RTOG Protocol 92-02: A phase II trial of the use of long term total androgen suppression following neoadjuvant hormonal cytoreduction and radiotherapy in locally advanced carcinoma of the prostate

James Metz, MD
OncoLink Associate Editor
Last Modified: October 23, 2000

Presenter: Gerald E. Hanks
Affiliation: RTOG


Controversy exists on the integration of hormonal therapy for the treatment of locally advanced prostate cancer. This trial was designed to determine if long term androgen ablation is superior to short term ablation.

Materials and Methods:

  • 1554 patients with locally advanced prostate cancer (T2c-T4) and a PSA of < 150 ng/ml were enrolled on this trial

  • All patients received 4 months of Goserelin and Eulixin two months before radiation and 2 months during radiation.

  • Patients were then randomized to no additional hormonal therapy versus 2 years of long term hormonal therapy.

  • Radiation consisted of 45-50 Gy to a large pelvic field to treat the lymph node regions followed by a boost to the prostate to a total dose of 65-70 Gy.


  • Local progression was 5.6% versus 11.8%, biochemical progression was 22% vs 47%, and the distant metastases rate was 10% verus 16% all in favor of long term hormonal therapy.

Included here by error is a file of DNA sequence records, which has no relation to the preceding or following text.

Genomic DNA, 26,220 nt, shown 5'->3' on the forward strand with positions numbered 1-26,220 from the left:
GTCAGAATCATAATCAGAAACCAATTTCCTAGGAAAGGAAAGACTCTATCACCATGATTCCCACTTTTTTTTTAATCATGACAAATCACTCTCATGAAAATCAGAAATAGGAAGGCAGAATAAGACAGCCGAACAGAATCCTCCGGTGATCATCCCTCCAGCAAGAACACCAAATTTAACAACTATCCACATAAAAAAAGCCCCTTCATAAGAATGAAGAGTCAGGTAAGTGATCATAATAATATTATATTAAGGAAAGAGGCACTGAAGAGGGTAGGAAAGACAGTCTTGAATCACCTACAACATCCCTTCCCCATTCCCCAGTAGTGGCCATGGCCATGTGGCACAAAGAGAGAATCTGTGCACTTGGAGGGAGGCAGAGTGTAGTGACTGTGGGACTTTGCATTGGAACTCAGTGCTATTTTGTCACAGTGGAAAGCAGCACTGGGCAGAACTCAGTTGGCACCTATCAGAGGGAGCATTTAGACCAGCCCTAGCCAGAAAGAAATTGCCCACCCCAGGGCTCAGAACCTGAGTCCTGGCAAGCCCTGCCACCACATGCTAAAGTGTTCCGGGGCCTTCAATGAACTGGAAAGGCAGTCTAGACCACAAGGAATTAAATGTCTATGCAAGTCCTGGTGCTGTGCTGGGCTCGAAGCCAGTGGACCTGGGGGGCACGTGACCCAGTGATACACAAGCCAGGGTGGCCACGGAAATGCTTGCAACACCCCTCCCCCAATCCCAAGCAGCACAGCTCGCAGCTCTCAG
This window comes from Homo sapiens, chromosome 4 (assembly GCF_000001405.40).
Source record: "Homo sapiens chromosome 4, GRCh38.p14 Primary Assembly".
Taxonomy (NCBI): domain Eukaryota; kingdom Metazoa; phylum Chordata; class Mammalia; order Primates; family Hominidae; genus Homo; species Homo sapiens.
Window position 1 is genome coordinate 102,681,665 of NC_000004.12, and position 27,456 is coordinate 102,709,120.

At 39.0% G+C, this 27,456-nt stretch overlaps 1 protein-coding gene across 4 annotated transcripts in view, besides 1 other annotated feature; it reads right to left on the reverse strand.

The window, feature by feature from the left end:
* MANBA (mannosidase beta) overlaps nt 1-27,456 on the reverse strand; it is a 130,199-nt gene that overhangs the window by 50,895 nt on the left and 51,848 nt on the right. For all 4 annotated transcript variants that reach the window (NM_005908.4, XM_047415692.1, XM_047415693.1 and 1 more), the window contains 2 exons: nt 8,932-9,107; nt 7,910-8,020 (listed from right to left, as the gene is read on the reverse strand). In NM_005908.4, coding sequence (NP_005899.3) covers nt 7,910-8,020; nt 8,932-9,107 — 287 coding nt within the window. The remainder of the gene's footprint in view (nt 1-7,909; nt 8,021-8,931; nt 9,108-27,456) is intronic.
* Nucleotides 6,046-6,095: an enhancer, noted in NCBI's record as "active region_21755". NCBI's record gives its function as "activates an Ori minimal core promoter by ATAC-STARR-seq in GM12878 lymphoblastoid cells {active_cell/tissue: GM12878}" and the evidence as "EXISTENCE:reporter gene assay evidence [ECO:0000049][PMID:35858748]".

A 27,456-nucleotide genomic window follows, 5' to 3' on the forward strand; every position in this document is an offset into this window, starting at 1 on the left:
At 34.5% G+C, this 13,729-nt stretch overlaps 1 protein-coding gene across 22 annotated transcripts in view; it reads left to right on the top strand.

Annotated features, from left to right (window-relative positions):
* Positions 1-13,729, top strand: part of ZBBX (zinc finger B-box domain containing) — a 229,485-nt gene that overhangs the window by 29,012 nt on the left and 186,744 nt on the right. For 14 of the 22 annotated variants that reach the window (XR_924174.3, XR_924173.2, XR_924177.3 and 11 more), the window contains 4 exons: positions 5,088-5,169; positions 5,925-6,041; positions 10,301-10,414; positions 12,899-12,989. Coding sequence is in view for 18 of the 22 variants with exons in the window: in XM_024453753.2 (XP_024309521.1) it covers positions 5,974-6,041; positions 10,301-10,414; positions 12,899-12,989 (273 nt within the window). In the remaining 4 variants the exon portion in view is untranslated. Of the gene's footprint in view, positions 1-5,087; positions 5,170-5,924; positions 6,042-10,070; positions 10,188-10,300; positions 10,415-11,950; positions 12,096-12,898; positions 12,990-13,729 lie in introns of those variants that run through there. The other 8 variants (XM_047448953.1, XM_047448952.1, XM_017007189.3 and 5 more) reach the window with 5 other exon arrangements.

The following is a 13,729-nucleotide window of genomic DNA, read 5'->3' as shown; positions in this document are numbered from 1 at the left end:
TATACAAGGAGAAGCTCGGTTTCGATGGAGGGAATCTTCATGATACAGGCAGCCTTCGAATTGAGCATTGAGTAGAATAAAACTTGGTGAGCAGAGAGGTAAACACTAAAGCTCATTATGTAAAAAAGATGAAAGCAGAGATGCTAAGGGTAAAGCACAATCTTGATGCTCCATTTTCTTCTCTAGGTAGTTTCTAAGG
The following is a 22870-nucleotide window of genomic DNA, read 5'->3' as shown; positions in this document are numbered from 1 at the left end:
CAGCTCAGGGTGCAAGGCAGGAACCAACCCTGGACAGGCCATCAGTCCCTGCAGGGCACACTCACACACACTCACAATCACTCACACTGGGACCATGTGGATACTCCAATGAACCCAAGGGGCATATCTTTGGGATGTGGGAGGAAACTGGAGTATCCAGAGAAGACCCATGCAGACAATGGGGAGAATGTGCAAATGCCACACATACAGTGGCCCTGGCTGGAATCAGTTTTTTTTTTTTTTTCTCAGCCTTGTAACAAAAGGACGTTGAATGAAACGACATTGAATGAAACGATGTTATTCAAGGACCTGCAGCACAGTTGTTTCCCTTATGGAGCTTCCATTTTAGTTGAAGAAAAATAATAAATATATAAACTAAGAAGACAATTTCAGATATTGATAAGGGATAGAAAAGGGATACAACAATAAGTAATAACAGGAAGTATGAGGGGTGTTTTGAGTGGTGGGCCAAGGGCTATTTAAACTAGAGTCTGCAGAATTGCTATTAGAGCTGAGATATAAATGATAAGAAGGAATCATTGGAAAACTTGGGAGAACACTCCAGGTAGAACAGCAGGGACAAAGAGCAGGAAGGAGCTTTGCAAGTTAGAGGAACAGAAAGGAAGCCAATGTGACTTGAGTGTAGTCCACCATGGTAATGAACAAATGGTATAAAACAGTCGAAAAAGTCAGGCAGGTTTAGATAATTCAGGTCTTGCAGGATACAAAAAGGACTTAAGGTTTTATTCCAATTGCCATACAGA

• Overall survival at 5 years was not signifantly different between the groups 3) A subgroup analysis of patients with Gleason Score 8-10 showed improvement in disease specific survival of 89% versus 78% and overall survival of 80% versus 70%.

Authors Conclusions:

  • Long term androgen deprivation is better than short term blockade for locally advanced prostate cancer.

  • Currently, there is no role for short term ablation.

  • Increase doses of radiation should be explored to further improve on these results.

Clinical/Scientific Impications:

  • Patients with locally advanced prostate cancer should receive hormones for longer duration (>2 yrs) when combined with radiation therapy

  • Monotherapay is no longer standard therapy

  • Radiation therapy combined with long term androgen ablation is the standard of care for locally advanced prostate cancer.